Disclaimer: The views expressed in this article are those of the author and do not necessarily reflect the views of the Economic Times – ET Edge Insights, its management, or its members

Renewable Energy

2020 has been the kind of red-letter year that seems seminal, with life now divided into two distinct portions; pre-covid, and post-covid.

As is the case with many industries, energy supply and demand have been disrupted, and carbon dioxide emissions have fallen as people remained safely ensconced in the comfort of their homes. Even in these trying times, it is imperative that we analyse the global picture with a long-term view to make the right decisions going forward, lest we get rooted in short-term measures.

This is the decade of delivery for achieving the SDGs, and the truth remains that we need a structural shift built on an efficient and renewable-based energy system if we want to successfully decarbonise our economies by 2030, pandemic or not. We live in a world in flux, but public consciousness is on the rise for the greater good, such as renewable energy forms, and the remainder of 2020 could be crucial for the short-term renewable energy pipeline, depending on how the pandemic situation unfolds.

Ember, an independent climate think tank has published a new report showing that wind and solar power accounted for 10 percent of global electricity generation in the first six months of 2020. That represents significant progress to its reference point five years ago, when it accounted for just five percent.

Germany is leading the charge on this front globally, with wind and solar generating an impressive 42 percent of its electricity from January through June of this year. The United Kingdom has also made strides in recent years, clocking in at 33 percent. The world’s strongest economies still have work do with wind and solar generating 12 percent of U.S. electricity, along with 10 percent in China, India and Japan.

Statista highlighted some interesting trends on where wind and solar energy are thriving, and according to new data from climate think tank Ember, global electricity generated from solar and wind is up 19 percent and 11 percent, respectively.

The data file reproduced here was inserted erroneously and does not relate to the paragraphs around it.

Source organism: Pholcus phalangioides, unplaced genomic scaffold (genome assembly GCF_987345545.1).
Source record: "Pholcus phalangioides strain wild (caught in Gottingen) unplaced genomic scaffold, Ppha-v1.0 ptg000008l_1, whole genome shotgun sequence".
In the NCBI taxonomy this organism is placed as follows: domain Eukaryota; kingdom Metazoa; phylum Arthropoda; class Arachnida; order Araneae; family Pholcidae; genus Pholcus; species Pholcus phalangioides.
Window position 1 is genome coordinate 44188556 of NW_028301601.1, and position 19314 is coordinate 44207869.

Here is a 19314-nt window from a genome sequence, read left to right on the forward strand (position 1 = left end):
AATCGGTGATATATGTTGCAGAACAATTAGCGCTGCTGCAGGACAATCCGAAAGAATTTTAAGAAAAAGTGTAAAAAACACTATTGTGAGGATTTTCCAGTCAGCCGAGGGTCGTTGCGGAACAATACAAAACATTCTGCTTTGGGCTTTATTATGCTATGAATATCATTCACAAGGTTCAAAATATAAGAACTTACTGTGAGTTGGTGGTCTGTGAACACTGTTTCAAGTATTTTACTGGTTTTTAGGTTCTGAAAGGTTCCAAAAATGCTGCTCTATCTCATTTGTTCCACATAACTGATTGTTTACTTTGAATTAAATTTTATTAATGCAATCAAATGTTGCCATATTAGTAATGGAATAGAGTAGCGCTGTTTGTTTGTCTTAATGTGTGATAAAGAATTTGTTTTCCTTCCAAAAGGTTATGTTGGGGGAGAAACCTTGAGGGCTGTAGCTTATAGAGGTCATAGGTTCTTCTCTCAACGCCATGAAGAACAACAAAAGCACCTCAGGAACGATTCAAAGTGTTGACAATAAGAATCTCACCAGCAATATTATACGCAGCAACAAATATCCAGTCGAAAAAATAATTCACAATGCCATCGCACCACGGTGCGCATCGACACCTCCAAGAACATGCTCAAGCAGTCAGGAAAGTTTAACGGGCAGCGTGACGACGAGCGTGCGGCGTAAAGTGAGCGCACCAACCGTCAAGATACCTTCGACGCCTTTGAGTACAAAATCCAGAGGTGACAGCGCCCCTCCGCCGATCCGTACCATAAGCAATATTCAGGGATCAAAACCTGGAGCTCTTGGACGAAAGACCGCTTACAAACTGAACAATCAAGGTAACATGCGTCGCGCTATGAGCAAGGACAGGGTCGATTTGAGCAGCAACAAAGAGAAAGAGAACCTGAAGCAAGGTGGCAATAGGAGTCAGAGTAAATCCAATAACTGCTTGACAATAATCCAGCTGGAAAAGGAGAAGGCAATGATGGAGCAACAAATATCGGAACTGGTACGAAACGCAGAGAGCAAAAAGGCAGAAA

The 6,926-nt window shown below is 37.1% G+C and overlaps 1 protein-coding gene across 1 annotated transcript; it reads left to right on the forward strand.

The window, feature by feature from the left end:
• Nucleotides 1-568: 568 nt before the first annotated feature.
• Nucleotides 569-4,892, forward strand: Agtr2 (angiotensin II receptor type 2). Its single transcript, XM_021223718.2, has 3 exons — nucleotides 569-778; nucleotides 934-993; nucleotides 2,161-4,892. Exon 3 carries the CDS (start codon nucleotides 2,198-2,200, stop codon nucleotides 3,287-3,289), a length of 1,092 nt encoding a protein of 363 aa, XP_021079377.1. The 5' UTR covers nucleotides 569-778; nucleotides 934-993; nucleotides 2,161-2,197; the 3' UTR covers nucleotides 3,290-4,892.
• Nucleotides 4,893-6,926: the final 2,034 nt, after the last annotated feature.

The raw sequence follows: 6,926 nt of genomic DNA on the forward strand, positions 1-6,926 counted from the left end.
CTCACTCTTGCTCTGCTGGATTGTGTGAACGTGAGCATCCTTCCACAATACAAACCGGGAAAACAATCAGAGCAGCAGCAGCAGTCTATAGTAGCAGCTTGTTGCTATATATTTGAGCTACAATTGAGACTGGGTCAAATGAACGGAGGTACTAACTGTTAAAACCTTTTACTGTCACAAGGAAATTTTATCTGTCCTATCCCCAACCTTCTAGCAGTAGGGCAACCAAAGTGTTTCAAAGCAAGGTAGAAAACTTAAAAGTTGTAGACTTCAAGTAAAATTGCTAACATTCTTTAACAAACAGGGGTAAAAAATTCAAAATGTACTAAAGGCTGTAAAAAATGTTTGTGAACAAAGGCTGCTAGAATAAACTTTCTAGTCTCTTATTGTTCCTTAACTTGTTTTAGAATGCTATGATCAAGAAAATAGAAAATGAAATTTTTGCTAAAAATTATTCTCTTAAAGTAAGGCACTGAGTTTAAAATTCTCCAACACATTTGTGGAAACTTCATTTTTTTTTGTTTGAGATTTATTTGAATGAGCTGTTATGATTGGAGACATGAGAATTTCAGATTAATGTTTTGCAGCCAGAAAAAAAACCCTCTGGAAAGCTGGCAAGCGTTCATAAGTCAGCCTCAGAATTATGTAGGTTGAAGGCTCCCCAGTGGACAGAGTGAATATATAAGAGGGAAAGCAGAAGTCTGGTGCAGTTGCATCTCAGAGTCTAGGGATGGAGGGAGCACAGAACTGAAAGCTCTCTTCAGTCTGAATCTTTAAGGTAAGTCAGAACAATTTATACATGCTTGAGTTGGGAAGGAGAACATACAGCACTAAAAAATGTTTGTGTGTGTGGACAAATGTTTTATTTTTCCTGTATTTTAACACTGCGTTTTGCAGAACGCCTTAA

Large countries like China, India, Russia and the U.S. are seeing massive production gains in wind and solar electricity. Russia has been particularly fond of renewable energy, with a 55 percent increase in solar electricity and an astounding 236 percent increase in wind electricity, with coal based energy forms seeing a dip almost across the board.

Countries across the world are noticeably moving away from the fossil fuel, however some analysts expect a plateau of new solar and wind farms to be reached soon. China continues to be the world’s leader in coal production and power but also leads the world in new renewable power installations, hydro dams and nuclear power plants.

As per the Renewables 2020 Global Status Report, installed renewable power capacity grew more than 200 GW in 2019 (mostly solar PV), the largest increase ever. For the fifth year in a row, net additions of renewable power generation capacity clearly outpaced net installations of fossil fuel and nuclear power capacity combined. Globally, 32 countries had at least 10 GW of renewable power capacity in 2019, up from only 19 countries a decade earlier. In most countries, producing electricity from wind and solar PV is now more cost effective than generating it from new coal-fired power plants. These cost declines have led to record-low bids in tendering processes, which became even more common during the year. However, competitive auctions have led to consolidation in some industries and have favoured larger multinational energy companies rather than smaller actors, including community-led groups.

Overall, installed renewable energy capacity was enough to provide an estimated 27.3% of global electricity generation by the end of 2019. Despite these advances, renewable electricity continued to face challenges in achieving a larger share of global electricity generation, due in part to persistent investment in fossil fuel (and nuclear) power capacity.

It’s not all gloom and doom though; India’s demand for renewable energy is expected to grow seven times by 2035, with renewable energy expected to comprise 8% of the country’s fuel mix by 2035. Some believe that solar power tariffs may fall further still, with experts clamoring for commercially viable energy storage solutions, which will help achieve grid stability. Thus, with renewables shining bright, it’s time to make the most of the opportunities before us, pandemic or not.

Disclaimer: The views expressed in this article are those of the author and do not necessarily reflect the views of the Economic Times – ET Edge Insights, its management, or its members

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